Fishes live in the sea, as men do a-land; the great ones eat up the little ones. (Pericles, Prince Of Tyre, II:i)

Ms. Orbit, herself favoring a harvest sought deep from the briny, engaged in Chef Davin’s shrimp Barsac and was no less pleased. The meal, a melange of the color tan, did not a charitable photograph make. In its accompaniment, however, Shakespeare’s French onion crock did surpass any expectation—it’s flavours rich and satisfying, piping hot and belly warming on this frosty day.

Your author cannot a generous fish sandwich dissuade. On Saturday last he was no more able to deny its temptation than in Lent’s siren season, a mere six salivating weeks hence. O! Why must Lent come but once a year? While I hope we shall drink down all unkindness every day, ’twas but he that sampled of Shakespeare’s ales. The gustatory ensemble it did complete in suitable fashion. No customer at this table was made to feel unsatisfied.

window with ornate ironwork looking out on golf course
“What light through yonder window breaks?” ‘Tis the East, and the shrimp Barsac comes with your choice of potato or soup du jour.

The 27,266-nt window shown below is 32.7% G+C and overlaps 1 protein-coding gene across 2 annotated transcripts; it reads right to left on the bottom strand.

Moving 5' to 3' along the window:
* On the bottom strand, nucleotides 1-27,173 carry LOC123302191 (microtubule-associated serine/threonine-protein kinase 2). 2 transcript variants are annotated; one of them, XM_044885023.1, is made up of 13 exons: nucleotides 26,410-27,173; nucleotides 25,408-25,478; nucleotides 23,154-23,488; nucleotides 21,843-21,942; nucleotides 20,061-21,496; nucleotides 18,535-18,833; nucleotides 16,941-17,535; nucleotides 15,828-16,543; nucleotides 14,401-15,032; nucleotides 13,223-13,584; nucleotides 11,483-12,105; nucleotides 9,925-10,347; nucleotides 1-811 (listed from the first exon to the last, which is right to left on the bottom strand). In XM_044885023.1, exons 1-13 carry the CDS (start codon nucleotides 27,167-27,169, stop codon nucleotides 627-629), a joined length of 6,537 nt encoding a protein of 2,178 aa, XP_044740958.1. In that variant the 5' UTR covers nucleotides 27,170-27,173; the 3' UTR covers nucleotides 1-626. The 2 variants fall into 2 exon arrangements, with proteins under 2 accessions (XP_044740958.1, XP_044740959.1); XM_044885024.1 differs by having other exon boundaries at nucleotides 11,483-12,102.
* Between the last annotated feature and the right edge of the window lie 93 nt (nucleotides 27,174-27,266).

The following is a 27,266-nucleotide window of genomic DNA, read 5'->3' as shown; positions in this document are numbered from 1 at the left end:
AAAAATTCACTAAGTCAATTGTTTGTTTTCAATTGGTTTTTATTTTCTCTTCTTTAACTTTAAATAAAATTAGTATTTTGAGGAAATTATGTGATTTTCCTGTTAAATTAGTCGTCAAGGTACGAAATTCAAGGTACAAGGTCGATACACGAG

Praise us as we are tasted, allow us as we prove. (Troilus and Cressida, III:ii)

Razor thin be the line betwixt class and kitsch as it stretches across the fair acres of Olde Stonewall. Sweet mercy is nobility’s true badge and perhaps an extra dose of the former would have enhanced the experience of the latter. The property’s fine millwork and legitimately delicious fare do not disappoint, but hard it is to overlook be truth of the situation, goofy by an standard.

Brevity is the soul of wit and the better part of valor is discretion, true. Your author claims neither attribute in his praise for a visit to Olde Stonewall—be it the final destination or side trip when travels take Orbit faithful north. Haveth a good tyme—and a fine meal at an expense faire—thou willst, but dodging duffers in warmer seasons may prove a task more treacherous than sublime.

Godspeed you travelers and curiosity-seekers alike! To Shakespeare’s Restaurant & Pub you go! Forget not to order the fries. They be the true sustenance of gods.

exterior of large building made to look like medieval castle
Olde Stonewall: where the tymes may be medieval, but the ample parking is handicap-accessible

Getting there: Olde Stonewall/Shakespeare’s Restaurant & Pub is at 1495 Mercer Rd. in Ellwood City. It takes ~45 minutes to get there from metro Pittsburgh. Check their web site for opening days and times.